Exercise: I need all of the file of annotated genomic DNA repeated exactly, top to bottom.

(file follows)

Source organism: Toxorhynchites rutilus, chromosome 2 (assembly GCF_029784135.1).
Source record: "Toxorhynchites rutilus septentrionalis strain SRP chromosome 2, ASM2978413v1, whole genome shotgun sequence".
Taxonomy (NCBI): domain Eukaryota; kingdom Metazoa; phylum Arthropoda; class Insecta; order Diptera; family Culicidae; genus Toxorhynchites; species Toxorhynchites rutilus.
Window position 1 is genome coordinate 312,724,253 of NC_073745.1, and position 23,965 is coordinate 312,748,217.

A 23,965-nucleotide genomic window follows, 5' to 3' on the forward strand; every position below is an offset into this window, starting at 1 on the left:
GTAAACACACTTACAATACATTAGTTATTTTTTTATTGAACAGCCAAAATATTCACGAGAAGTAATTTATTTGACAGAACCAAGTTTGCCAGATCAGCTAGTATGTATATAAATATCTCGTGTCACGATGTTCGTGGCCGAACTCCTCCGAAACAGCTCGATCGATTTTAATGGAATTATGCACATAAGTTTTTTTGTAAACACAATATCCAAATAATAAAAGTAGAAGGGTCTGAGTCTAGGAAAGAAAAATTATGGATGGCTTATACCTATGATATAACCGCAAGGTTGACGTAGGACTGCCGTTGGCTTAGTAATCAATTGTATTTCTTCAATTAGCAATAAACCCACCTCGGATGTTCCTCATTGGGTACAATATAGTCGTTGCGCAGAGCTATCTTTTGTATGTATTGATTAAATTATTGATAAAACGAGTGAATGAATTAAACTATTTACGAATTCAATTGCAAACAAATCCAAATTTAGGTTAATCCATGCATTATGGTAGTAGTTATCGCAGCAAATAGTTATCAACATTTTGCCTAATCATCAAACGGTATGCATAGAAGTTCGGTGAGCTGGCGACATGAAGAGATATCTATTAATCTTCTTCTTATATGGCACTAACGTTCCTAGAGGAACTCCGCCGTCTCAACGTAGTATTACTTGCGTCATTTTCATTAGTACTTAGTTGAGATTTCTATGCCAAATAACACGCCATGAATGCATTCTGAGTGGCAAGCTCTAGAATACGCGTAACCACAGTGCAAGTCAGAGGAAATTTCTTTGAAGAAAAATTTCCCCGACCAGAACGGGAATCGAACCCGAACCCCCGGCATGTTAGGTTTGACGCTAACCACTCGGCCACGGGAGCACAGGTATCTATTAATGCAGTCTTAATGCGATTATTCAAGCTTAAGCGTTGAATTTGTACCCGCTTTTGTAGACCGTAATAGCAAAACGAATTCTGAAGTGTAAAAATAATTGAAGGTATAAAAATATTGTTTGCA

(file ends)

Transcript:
Source organism: Toxorhynchites rutilus, chromosome 2 (assembly GCF_029784135.1).
Source record: "Toxorhynchites rutilus septentrionalis strain SRP chromosome 2, ASM2978413v1, whole genome shotgun sequence".
Taxonomy (NCBI): domain Eukaryota; kingdom Metazoa; phylum Arthropoda; class Insecta; order Diptera; family Culicidae; genus Toxorhynchites; species Toxorhynchites rutilus.
Window position 1 is genome coordinate 312,724,253 of NC_073745.1, and position 23,965 is coordinate 312,748,217.

A 23,965-nucleotide genomic window follows, 5' to 3' on the forward strand; every position below is an offset into this window, starting at 1 on the left:
GTAAACACACTTACAATACATTAGTTATTTTTTTATTGAACAGCCAAAATATTCACGAGAAGTAATTTATTTGACAGAACCAAGTTTGCCAGATCAGCTAGTATGTATATAAATATCTCGTGTCACGATGTTCGTGGCCGAACTCCTCCGAAACAGCTCGATCGATTTTAATGGAATTATGCACATAAGTTTTTTTGTAAACACAATATCCAAATAATAAAAGTAGAAGGGTCTGAGTCTAGGAAAGAAAAATTATGGATGGCTTATACCTATGATATAACCGCAAGGTTGACGTAGGACTGCCGTTGGCTTAGTAATCAATTGTATTTCTTCAATTAGCAATAAACCCACCTCGGATGTTCCTCATTGGGTACAATATAGTCGTTGCGCAGAGCTATCTTTTGTATGTATTGATTAAATTATTGATAAAACGAGTGAATGAATTAAACTATTTACGAATTCAATTGCAAACAAATCCAAATTTAGGTTAATCCATGCATTATGGTAGTAGTTATCGCAGCAAATAGTTATCAACATTTTGCCTAATCATCAAACGGTATGCATAGAAGTTCGGTGAGCTGGCGACATGAAGAGATATCTATTAATCTTCTTCTTATATGGCACTAACGTTCCTAGAGGAACTCCGCCGTCTCAACGTAGTATTACTTGCGTCATTTTCATTAGTACTTAGTTGAGATTTCTATGCCAAATAACACGCCATGAATGCATTCTGAGTGGCAAGCTCTAGAATACGCGTAACCACAGTGCAAGTCAGAGGAAATTTCTTTGAAGAAAAATTTCCCCGACCAGAACGGGAATCGAACCCGAACCCCCGGCATGTTAGGTTTGACGCTAACCACTCGGCCACGGGAGCACAGGTATCTATTAATGCAGTCTTAATGCGATTATTCAAGCTTAAGCGTTGAATTTGTACCCGCTTTTGTAGACCGTAATAGCAAAACGAATTCTGAAGTGTAAAAATAATTGAAGGTATAAAAATATTGTTTGCA